£41m Calderdale village flood defences officially opened but they ‘will not remove risk of floods altogether’

People living in a Calderdale village have been told a £41m project will significantly reduce the risk of flooding but will not remove it altogether.
Official opening of the flood defences in MytholmroydOfficial opening of the flood defences in Mytholmroyd
Official opening of the flood defences in Mytholmroyd

Mytholmroyd’s new flood defence scheme, which improves protection for more than 400 homes and businesses, was officially opened after three years of construction work.

Funding for the project was secured after the devastating floods caused by Storm Eva on Boxing Day in 2015, when 2,781 homes and 1,008 businesses were affected throughout Calderdale.

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Mytholmroyd experienced its highest ever recorded flood during the storm and around 300 properties, 70 businesses, a church and two schools were damaged.

Engineers bolstered flood walls, relocated the Caldene Bridge, widened the River Calder channel at two locations and flood proofed dozens of buildings during the project, which was overseen by the Environment Agency and Calderdale Council.

Adrian Gill, the Environment Agency’s area flood risk manager, said the village was at risk of flooding once every five years, but that has now dropped to one in every 50.

He said: “I think we have created a step change in the flood risk, but that doesn’t remove the risk.

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“It doesn’t mean to say that it (Mytholmroyd) will not flood again in the future, or that people don’t need to think about it.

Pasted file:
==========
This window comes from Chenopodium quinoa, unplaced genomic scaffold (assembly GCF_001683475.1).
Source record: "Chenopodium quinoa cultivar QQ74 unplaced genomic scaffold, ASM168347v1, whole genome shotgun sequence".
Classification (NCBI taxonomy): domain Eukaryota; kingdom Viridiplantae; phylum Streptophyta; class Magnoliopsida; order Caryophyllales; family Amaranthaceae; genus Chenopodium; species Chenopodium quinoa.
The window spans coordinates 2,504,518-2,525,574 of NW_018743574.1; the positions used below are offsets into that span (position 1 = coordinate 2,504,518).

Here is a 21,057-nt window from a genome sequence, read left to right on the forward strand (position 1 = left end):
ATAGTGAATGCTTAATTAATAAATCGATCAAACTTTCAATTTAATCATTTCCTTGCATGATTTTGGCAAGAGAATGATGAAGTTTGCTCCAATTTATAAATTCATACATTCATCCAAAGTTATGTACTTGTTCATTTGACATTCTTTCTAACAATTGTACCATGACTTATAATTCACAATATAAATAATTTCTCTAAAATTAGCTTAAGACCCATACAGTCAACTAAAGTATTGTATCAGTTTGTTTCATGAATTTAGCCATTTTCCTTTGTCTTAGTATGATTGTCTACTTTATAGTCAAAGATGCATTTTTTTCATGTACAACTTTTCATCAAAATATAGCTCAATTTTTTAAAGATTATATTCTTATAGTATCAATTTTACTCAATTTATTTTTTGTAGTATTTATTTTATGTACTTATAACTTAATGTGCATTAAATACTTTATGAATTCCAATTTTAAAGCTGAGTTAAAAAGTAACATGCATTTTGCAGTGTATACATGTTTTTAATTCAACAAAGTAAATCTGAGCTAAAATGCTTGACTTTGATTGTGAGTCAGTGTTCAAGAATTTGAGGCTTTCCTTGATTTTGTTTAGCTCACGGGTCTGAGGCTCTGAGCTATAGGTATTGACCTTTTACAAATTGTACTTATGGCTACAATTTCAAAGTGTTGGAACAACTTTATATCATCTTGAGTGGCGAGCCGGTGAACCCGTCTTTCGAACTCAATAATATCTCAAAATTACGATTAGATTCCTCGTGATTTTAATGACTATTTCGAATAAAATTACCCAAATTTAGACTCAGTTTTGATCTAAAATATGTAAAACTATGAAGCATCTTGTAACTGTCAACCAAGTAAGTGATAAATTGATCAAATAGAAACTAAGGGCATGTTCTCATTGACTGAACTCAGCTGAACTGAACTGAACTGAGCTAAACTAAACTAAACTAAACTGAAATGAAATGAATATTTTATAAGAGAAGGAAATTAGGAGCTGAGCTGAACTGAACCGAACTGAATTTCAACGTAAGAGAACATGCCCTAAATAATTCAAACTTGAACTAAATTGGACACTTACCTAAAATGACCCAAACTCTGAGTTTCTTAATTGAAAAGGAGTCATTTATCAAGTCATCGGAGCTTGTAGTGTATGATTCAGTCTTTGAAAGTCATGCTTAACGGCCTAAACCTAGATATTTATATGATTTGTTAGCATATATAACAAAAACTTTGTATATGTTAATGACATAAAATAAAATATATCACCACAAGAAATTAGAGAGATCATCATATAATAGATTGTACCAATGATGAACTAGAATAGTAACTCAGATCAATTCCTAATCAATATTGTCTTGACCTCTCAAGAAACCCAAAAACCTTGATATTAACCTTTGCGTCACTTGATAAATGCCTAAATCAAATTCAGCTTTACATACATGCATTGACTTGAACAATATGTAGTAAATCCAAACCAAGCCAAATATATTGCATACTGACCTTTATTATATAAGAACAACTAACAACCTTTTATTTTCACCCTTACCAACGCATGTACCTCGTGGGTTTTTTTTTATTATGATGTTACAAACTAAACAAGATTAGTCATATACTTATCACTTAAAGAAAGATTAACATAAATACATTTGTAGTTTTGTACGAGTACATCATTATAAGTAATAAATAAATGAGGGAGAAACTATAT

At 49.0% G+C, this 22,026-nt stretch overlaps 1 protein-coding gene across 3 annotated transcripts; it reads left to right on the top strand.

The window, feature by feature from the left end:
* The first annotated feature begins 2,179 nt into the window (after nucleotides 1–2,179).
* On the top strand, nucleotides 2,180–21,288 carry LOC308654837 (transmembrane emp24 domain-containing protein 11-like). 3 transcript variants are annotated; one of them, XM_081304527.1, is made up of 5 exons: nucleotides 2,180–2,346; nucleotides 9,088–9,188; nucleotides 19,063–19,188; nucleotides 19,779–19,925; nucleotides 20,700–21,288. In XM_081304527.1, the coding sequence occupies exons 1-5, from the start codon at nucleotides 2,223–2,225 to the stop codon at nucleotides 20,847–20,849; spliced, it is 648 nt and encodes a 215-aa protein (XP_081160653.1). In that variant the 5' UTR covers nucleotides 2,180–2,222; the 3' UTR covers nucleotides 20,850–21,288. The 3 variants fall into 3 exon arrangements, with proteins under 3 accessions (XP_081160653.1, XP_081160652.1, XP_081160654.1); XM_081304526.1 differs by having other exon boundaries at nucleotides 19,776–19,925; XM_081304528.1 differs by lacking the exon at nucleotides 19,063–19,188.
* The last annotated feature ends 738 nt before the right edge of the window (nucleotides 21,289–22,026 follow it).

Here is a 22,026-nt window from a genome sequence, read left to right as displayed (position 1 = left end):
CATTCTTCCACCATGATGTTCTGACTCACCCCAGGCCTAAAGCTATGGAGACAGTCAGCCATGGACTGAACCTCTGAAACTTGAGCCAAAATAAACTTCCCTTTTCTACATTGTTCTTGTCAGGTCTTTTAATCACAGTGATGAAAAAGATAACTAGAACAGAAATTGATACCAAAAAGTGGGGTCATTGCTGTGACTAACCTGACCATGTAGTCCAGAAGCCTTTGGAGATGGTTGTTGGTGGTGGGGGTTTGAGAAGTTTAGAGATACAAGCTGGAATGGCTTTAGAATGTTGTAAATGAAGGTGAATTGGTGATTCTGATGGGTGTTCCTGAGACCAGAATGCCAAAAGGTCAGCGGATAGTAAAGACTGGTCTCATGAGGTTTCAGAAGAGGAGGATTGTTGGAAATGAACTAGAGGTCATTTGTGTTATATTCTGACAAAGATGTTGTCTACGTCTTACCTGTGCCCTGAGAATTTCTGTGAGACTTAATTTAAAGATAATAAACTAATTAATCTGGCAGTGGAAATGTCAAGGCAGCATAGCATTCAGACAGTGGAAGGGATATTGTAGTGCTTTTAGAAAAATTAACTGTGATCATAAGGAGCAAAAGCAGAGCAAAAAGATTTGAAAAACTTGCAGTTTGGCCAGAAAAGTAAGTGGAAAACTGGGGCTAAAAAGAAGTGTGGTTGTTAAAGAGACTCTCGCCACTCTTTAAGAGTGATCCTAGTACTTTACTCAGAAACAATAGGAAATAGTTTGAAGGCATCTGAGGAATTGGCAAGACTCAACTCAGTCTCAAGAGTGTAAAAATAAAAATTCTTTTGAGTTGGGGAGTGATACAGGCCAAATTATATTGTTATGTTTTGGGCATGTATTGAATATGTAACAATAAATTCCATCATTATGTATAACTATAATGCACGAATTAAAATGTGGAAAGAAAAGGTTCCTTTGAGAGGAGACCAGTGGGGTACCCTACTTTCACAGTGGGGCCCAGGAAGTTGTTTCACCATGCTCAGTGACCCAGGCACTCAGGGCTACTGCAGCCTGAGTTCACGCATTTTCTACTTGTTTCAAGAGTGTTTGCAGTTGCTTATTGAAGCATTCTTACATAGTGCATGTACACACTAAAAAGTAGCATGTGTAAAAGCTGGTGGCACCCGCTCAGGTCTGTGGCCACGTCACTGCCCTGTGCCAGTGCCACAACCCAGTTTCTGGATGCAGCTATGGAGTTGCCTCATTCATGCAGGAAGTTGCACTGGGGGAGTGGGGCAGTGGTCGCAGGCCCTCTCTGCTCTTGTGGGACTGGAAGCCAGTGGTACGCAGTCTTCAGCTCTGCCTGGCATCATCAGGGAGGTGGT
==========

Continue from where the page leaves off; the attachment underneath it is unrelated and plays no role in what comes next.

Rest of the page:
“People still need to sign up to our flood warning service, still need to understand that they’re at risk and still need to take all the necessary steps to reduce any potential impact on themselves or family members.”

He added: “We’ve seen major floods in 2012 ,2015 and 2020, and with climate change that flooding was only going to get more frequent and more severe.

“You can see how the viability of the centre of a place like Mytholmroyd really starts to get called into question if the businesses can’t survive and the schools can’t continue to function. A scheme for somewhere like Mytholmroyd is really essential to reduce that flood risk and to buy people time to further adapt and improve the resilience.”

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Funding for the £41m scheme was provided by the Department for Environment, Food & Rural Affairs, West Yorkshire Combined Authority, the European Structural Investment Fund and the Department of Education.

With the increasing impact of climate change, it is impossible to completely stop the risk of flooding, particularly in the Calder Valley due to the geography of the area the EA said.

While the scheme won’t prevent the frequency of floods or their severity, it will give residents a better standard of protection and give valuable time to prepare for the risk of flooding.

Emma Howard Boyd, Chair of the Environment Agency, said: “I first visited Mytholmroyd in the aftermath of Boxing Day 2015 and I am delighted this scheme has been conceived, designed and built since then. It provides better protection for the village and will also create valuable time for people to prepare when flooding is about to happen.